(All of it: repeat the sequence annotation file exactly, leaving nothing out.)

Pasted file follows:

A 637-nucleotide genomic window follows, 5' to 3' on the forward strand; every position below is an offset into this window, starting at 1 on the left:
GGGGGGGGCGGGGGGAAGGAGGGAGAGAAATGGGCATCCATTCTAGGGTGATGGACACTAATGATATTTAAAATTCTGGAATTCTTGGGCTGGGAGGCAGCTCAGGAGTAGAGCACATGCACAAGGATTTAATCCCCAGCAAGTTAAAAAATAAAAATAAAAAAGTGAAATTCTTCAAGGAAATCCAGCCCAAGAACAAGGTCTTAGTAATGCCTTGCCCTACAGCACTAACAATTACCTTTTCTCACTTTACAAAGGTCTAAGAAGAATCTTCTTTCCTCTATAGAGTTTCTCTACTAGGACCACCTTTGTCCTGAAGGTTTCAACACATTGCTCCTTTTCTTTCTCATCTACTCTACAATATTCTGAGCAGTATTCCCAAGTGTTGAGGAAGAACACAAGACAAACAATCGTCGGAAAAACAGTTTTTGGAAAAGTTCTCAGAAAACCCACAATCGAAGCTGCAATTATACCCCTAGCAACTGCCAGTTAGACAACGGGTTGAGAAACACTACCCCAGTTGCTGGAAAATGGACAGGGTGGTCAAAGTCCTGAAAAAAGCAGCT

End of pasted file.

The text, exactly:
A 637-nucleotide genomic window follows, 5' to 3' on the forward strand; every position below is an offset into this window, starting at 1 on the left:
GGGGGGGGCGGGGGGAAGGAGGGAGAGAAATGGGCATCCATTCTAGGGTGATGGACACTAATGATATTTAAAATTCTGGAATTCTTGGGCTGGGAGGCAGCTCAGGAGTAGAGCACATGCACAAGGATTTAATCCCCAGCAAGTTAAAAAATAAAAATAAAAAAGTGAAATTCTTCAAGGAAATCCAGCCCAAGAACAAGGTCTTAGTAATGCCTTGCCCTACAGCACTAACAATTACCTTTTCTCACTTTACAAAGGTCTAAGAAGAATCTTCTTTCCTCTATAGAGTTTCTCTACTAGGACCACCTTTGTCCTGAAGGTTTCAACACATTGCTCCTTTTCTTTCTCATCTACTCTACAATATTCTGAGCAGTATTCCCAAGTGTTGAGGAAGAACACAAGACAAACAATCGTCGGAAAAACAGTTTTTGGAAAAGTTCTCAGAAAACCCACAATCGAAGCTGCAATTATACCCCTAGCAACTGCCAGTTAGACAACGGGTTGAGAAACACTACCCCAGTTGCTGGAAAATGGACAGGGTGGTCAAAGTCCTGAAAAAAGCAGCT